Book Critique

Guidelines for a Book Critique

I.            Book Critique:

A book critique is a to-the-point summary/evaluation of the book involved.

The length of the book critique will be no less than 5 pages and no more than 7 pages, typed and double-spaced. This is a formal paper. Please write in the third person.

Documentation: When you refer to any of the author’s points in either the Content Summary or Evaluation, paraphrase, but do not quote. Then, document by putting the page number of the comment to which you are referring (p. 70, for example).

II.            The book critique is to include (a) the biographical entry, (b) author information, (c) content summary, and (d) an evaluation.

A. Bibliographical Entry

Sandy, D. Brent, and Ronald L. Giese. Cracking Old Testament Codes. Nashville: Broadman & Holman, 1995.

B. Author Information

The purpose of this section is to identify the author (translator or editor) of the book. If available, present the author’s background, academic training, and practical experience. You can help a reader understand a book by describing the author. Contemporary Authors or other biographical sources may provide author information.

C. Content Summary

This section should be no more than two pages in length. The first sentence should be as comprehensive and inclusive as possible.  Summarize the book in one sentence. The remainder of the summary will then be an elaboration of this sentence, sharing your understanding of what the book is.

Be sure the summary covers the entire book. Do not be so detailed about the first part of the book that you do not adequately deal with the subsequent sections. To avoid this problem, organize the summary carefully and logically. Also, do not get bogged down in specifics. The task is to summarize the entire book, not to focus on selected details.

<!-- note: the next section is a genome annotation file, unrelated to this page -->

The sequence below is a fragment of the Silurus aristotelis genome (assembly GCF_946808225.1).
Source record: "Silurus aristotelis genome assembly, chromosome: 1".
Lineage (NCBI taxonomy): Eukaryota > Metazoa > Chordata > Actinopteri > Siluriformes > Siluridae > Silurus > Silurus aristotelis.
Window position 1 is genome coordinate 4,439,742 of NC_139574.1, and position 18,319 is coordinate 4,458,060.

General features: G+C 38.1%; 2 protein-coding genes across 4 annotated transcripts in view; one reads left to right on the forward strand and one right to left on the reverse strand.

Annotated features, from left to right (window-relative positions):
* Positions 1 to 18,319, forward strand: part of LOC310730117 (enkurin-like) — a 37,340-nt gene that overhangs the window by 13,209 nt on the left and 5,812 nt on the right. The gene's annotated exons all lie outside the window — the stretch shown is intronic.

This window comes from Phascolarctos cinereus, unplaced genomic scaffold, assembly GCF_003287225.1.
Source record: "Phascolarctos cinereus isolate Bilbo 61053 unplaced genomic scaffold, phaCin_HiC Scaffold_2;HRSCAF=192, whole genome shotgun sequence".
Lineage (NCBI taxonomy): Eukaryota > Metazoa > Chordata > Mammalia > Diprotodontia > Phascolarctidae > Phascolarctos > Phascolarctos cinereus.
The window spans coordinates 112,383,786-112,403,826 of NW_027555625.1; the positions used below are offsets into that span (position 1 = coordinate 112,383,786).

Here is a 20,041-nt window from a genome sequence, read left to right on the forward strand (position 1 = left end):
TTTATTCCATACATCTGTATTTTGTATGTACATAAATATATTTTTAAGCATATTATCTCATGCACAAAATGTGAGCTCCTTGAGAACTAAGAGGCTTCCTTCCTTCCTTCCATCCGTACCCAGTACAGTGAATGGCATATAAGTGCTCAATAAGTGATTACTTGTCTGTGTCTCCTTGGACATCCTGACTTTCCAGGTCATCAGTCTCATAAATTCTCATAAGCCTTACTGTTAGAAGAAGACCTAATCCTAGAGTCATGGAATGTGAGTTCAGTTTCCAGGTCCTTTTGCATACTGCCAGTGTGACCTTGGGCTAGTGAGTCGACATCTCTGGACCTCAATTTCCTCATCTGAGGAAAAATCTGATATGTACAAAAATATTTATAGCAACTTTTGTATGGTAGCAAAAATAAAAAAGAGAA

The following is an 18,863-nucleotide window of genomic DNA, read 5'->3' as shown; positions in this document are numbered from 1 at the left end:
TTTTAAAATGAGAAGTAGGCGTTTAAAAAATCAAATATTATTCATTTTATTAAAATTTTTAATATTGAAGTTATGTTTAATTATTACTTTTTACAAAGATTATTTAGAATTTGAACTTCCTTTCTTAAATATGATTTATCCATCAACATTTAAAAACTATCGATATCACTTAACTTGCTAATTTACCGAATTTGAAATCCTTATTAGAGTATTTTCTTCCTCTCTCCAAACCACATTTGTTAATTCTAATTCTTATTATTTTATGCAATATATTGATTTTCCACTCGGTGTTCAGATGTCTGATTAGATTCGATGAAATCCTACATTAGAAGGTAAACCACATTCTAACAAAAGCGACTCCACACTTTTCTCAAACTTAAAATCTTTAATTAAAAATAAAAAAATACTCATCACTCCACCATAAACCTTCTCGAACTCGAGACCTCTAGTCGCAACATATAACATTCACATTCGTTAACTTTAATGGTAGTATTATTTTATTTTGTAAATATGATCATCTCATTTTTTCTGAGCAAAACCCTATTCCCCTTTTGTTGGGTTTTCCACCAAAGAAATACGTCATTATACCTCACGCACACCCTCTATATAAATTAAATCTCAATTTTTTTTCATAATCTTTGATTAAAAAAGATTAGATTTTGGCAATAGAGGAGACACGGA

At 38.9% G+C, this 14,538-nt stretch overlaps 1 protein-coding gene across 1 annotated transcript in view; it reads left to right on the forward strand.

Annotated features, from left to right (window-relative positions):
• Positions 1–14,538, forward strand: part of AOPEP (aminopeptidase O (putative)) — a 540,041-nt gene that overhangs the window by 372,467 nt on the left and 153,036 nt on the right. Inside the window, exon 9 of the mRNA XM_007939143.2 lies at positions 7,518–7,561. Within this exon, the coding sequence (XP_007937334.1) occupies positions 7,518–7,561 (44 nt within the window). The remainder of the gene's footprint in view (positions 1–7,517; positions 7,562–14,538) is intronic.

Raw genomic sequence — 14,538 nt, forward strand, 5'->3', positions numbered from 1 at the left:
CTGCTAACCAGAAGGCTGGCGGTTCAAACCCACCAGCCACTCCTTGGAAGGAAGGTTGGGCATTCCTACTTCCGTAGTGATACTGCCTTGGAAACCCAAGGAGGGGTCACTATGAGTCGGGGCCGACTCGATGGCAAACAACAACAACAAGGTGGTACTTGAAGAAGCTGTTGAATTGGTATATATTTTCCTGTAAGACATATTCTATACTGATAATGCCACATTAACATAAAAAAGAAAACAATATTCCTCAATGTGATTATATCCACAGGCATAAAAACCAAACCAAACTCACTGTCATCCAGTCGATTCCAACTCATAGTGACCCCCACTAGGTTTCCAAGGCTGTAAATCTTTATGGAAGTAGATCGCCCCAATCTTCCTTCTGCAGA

D. Evaluation

The evaluation is the most crucial part of the critique. This is not a summary of the book’s content but a critical evaluation of what the author has to say. React to the book both positively and negatively. Because books, like people, are different, one cannot impose predetermined critical questions on the book.

You have already stated in your Content Summary the author’s major theme or thesis and his purpose for writing the book. The following questions are guidelines to help you develop this section of the book critique:

  1. Does the author achieve his intended purpose?
  2. Is the main theme convincing?
  3. What presuppositions (i.e. with what ideas does he approach the subject) or basic assumptions does the author reveal in the work? Are they legitimate and valid?
  4. Are his arguments logical, well supported, or convincing?
  5. What evidence does the author provide to sustain his main theme?
  6. What are his conclusions?
  7. What is unique, significant, or interesting about the book?
  8. Does it contain unusual historical, theological, or literary traits?
  9. What biases (theological, philosophical, denominational, etc.) are evident?

10.  What does the book/author teach us?

11.  What is good about the book?

12.  What is bad about the book?

13.  Who should read the book?

14.  How can a person implement these concepts in ministry (teaching, etc.)?

15.  How does this book contribute to your understanding of the subject covered?

Avoid generalities such as “Every person (minister, teacher, etc.) should read this book;” or “this is a (good, bad) book.” Do not assume anything. Write as though the reader knows nothing about the author, the author’s point of view, or the book’s contents. Explain and critique the book to the best of your ability from your perspective.

III.       The following is an outlined example of the cover page, and the headings for a book critique in the paper. Note the centering of the headings. Students will need to fill in the information as needed:

Sample Title Page: (change words to fit your topic and course)

Our Generation Training Center

The Rise of Islam

A Paper

Submitted to Bill Billingham

In Partial Fulfillment

Of the Requirements for the Course

Muslim Evangelism


Aloysious Bumgarner

15 August 2011

The body of your paper is to use the following headings, and include the information


Bibliographical Entry

Hesselgrave, David J. Planting Churches Cross Culturally: North America and Beyond (2nd edition). Grand Rapids: Baker Book House, 2000.

Author Information

Content Summary


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